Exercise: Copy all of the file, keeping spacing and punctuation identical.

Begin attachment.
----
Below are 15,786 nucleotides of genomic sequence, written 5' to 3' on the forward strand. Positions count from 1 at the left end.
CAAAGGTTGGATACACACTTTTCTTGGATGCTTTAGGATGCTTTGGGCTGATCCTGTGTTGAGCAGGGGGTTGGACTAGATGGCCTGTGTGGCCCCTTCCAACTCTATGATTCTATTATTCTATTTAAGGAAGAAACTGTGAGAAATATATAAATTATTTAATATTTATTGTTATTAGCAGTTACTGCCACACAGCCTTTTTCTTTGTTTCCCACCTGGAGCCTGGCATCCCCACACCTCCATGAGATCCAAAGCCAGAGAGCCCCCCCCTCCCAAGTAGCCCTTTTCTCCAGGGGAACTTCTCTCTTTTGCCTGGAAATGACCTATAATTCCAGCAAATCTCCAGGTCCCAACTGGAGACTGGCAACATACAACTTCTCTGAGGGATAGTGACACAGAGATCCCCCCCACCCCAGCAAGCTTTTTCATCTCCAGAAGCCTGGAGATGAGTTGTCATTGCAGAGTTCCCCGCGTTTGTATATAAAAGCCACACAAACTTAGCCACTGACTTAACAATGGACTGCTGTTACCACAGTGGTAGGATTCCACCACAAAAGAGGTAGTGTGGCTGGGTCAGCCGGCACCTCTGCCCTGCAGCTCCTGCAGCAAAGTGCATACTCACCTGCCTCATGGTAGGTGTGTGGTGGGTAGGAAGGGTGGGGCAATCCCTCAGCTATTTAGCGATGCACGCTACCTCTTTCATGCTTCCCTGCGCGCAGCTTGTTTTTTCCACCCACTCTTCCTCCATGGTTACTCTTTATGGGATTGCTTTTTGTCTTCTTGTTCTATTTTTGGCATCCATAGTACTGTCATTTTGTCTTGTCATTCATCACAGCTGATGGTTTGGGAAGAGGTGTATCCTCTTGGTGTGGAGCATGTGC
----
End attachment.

Below are 15,786 nucleotides of genomic sequence, written 5' to 3' on the forward strand. Positions count from 1 at the left end.
CAAAGGTTGGATACACACTTTTCTTGGATGCTTTAGGATGCTTTGGGCTGATCCTGTGTTGAGCAGGGGGTTGGACTAGATGGCCTGTGTGGCCCCTTCCAACTCTATGATTCTATTATTCTATTTAAGGAAGAAACTGTGAGAAATATATAAATTATTTAATATTTATTGTTATTAGCAGTTACTGCCACACAGCCTTTTTCTTTGTTTCCCACCTGGAGCCTGGCATCCCCACACCTCCATGAGATCCAAAGCCAGAGAGCCCCCCCCTCCCAAGTAGCCCTTTTCTCCAGGGGAACTTCTCTCTTTTGCCTGGAAATGACCTATAATTCCAGCAAATCTCCAGGTCCCAACTGGAGACTGGCAACATACAACTTCTCTGAGGGATAGTGACACAGAGATCCCCCCCACCCCAGCAAGCTTTTTCATCTCCAGAAGCCTGGAGATGAGTTGTCATTGCAGAGTTCCCCGCGTTTGTATATAAAAGCCACACAAACTTAGCCACTGACTTAACAATGGACTGCTGTTACCACAGTGGTAGGATTCCACCACAAAAGAGGTAGTGTGGCTGGGTCAGCCGGCACCTCTGCCCTGCAGCTCCTGCAGCAAAGTGCATACTCACCTGCCTCATGGTAGGTGTGTGGTGGGTAGGAAGGGTGGGGCAATCCCTCAGCTATTTAGCGATGCACGCTACCTCTTTCATGCTTCCCTGCGCGCAGCTTGTTTTTTCCACCCACTCTTCCTCCATGGTTACTCTTTATGGGATTGCTTTTTGTCTTCTTGTTCTATTTTTGGCATCCATAGTACTGTCATTTTGTCTTGTCATTCATCACAGCTGATGGTTTGGGAAGAGGTGTATCCTCTTGGTGTGGAGCATGTGC